echo KEYMAP=it >> /etc/vconsole.conf
We’ll deal with the network configuration (of the installed system) in a minute. But we can already create the files /etc/hostname and /etc/hosts. You have to choose your preferred hostname. In this example, I’m going to use “arch-vm-gnome”. So I generate the two files with the following two commands:
echo arch-vm-gnome >> /etc/hostname
cat >> /etc/hosts << EOF
127.0.1.1 myhostname.localdomain arch-vm-gnome
The boot loader
Since we use BTRFS, we might want to tweak the file /etc/mkinitcpio.conf with these two modules:
And regenerate the initramfs images:
Let’s now install the bootloader. I prefer GRUB. So let’s install a few packages:
pacman -S --noconfirm --needed grub efibootmgr
During the installation, you might want to take note of the recommendation for installing and configuring grub and the optional dependencies:
:: Install your bootloader and generate configuration with:
$ grub-install ...
$ grub-mkconfig -o /boot/grub/grub.cfg
Optional dependencies for grub
freetype2: For grub-mkfont usage
fuse2: For grub-mount usage
dosfstools: For grub-mkrescue FAT FS and EFI support
lzop: For grub-mkrescue LZO support
efibootmgr: For grub-install EFI support [pending]
libisoburn: Provides xorriso for generating grub rescue iso using
os-prober: To detect other OSes when generating grub.cfg in BIOS systems
mtools: For grub-mkrescue FAT FS support
Now we install grub in the UEFI partition. Note that, unlike standard GUI Linux installations, you can specify the “–bootloader-id”, which will be the identifier of this grub installation in UEFI. This is useful if you have several bootloaders on your machine. In this example, I’m using ArchGnome:
Found initrd image: /boot/intel-ucode.img /boot/initramfs-linux-lts.img
Found fallback initrd image(s) in /boot: intel-ucode.img initramfs-linux-lts-fallback.img
Warning: os-prober will not be executed to detect other bootable partitions.
Systems on them will not be added to the GRUB boot configuration.
Check GRUB_DISABLE_OS_PROBER documentation entry.
Adding boot menu entry for UEFI Firmware Settings ...
Don’t forget to set the following passwords, or you will not be able to log in to the installed system once you reboot later.
We can now set the root password. This is the effective password for root in the installed system. This should be chosen carefully:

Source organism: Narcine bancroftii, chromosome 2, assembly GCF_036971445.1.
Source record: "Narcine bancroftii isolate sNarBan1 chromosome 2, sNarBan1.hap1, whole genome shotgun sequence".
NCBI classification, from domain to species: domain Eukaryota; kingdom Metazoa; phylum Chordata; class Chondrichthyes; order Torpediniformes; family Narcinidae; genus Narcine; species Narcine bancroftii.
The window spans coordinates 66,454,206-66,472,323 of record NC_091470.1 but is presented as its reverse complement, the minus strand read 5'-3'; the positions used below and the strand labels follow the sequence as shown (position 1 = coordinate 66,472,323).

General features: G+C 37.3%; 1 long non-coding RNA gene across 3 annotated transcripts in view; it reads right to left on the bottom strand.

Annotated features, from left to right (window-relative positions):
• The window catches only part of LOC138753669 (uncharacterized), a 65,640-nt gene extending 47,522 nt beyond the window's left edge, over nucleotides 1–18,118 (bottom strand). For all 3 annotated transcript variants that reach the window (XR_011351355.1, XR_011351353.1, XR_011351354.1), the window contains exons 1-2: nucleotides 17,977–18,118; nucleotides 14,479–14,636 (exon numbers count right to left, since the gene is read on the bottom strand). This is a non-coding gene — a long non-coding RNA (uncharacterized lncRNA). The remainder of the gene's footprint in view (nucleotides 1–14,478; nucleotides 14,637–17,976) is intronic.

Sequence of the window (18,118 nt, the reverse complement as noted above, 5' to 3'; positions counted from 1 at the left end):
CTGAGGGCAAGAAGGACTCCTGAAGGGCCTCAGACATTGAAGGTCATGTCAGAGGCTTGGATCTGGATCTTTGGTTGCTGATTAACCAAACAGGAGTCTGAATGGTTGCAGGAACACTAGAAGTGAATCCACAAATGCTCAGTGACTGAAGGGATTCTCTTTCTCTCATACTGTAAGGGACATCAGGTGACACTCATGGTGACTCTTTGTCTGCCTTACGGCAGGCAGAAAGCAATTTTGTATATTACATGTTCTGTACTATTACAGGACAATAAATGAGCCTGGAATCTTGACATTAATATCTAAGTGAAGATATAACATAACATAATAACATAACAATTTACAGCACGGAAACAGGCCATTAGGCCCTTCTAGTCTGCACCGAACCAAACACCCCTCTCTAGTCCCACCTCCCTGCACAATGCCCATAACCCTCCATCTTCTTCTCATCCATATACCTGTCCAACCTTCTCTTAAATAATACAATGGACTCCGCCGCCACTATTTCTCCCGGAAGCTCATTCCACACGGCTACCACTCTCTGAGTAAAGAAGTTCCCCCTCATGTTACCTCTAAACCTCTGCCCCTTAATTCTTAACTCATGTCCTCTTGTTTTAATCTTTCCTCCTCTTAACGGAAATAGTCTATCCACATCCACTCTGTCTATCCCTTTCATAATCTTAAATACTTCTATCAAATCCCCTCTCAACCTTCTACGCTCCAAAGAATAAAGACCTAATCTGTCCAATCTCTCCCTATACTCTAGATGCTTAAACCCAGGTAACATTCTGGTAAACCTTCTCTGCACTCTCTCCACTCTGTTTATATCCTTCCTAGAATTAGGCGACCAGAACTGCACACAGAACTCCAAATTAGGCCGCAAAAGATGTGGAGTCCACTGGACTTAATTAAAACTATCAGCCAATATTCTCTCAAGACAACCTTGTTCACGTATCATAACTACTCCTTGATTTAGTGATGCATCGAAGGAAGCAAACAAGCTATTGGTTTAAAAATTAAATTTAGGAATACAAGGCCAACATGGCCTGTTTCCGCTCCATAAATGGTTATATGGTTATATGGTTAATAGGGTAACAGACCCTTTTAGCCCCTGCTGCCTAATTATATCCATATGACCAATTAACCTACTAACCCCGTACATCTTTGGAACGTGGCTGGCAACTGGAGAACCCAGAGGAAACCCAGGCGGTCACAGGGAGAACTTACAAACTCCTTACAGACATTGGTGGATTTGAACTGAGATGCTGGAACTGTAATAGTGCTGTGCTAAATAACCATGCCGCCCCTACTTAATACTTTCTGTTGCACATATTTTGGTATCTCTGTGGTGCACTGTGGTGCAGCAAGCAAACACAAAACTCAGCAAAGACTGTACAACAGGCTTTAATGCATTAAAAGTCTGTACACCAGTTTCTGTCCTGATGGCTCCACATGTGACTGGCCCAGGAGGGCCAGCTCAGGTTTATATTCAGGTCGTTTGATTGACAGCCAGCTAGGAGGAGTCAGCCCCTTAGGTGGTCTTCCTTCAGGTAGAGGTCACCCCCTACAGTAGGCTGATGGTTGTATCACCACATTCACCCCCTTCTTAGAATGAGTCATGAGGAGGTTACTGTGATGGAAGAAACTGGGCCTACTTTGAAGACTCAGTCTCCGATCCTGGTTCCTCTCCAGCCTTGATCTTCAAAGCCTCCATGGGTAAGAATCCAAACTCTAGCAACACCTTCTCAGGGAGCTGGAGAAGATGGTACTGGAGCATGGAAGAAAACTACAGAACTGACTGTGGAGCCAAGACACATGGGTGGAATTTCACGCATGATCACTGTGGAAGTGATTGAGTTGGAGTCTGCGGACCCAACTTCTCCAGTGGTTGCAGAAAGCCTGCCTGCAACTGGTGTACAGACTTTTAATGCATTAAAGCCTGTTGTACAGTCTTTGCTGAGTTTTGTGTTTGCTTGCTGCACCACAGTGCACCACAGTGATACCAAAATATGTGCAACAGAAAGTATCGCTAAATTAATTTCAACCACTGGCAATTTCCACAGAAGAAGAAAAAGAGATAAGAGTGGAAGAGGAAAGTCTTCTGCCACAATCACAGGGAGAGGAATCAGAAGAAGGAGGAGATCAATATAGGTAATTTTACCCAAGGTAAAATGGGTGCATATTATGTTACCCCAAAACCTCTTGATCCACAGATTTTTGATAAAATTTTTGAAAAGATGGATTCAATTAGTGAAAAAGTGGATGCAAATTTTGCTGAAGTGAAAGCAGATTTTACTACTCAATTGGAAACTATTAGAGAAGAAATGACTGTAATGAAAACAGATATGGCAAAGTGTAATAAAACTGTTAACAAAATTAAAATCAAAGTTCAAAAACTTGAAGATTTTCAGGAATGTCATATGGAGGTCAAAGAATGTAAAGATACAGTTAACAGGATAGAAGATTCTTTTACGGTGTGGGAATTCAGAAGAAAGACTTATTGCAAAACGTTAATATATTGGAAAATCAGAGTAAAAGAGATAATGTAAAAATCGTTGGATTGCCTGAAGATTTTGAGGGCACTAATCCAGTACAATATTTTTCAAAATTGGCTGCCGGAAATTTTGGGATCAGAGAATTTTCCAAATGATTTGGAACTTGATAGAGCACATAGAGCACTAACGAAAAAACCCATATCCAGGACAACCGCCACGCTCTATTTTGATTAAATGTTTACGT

I prefer to use “sudo”, so I first install that
This is also the moment to create your own user account; in my case, it is “bettini”.
usermod-aG wheel,sys,rfkill bettini
I add the user to a few essential groups, in particular, “wheel” which makes my user a superuser account. Just relying on the group “wheel” is not enough: we must allow members of the group wheel to execute any command. This is done by uncommenting this line in the /etc/sudoers: “%wheel ALL=(ALL:ALL) ALL”. A sed command will accomplish that:
That would be enough to reboot and try our installation. However, we would have no networking (actually, since this is a virtual machine, networking should work out of the box since you don’t need to configure any WiFi network, for example) and no desktop environment. So let’s go on with some further installations and configurations:
In this example, I’m going to install the GNOME desktop environment. Besides GNOME, I’m installing other necessary packages like the “NetworkManager” (for easily configuring networking in GNOME), “firewall”, “firefox”, the package for choosing a power profile (useful for laptops), and other base packages, including the kernel headers (here I’m using “linux-lts-headers” because I installed the LTS kernel; otherwise, use “linux-headers”):
Once done, we have to enable the services at boot (in particular, GDM, the login manager, and the NetworkManager):
systemctl enable gdm.service
systemctl enable NetworkManager.service
systemctl enable power-profiles-daemon.service
systemctl enable firewalld.service
Time to reboot!
Now, it’s time to leave the environment and unmount all the partitions:
And reboot into our new Arch Linux installation.
If everything goes fine, we should see the login manager, and we can enter Gnome:
So, in the end, it’s not so hard to install Arch 😉
Maybe it’s a long procedure, but… most of that can be scripted! That’s will be the subject of another blog post, so stay tuned! 🙂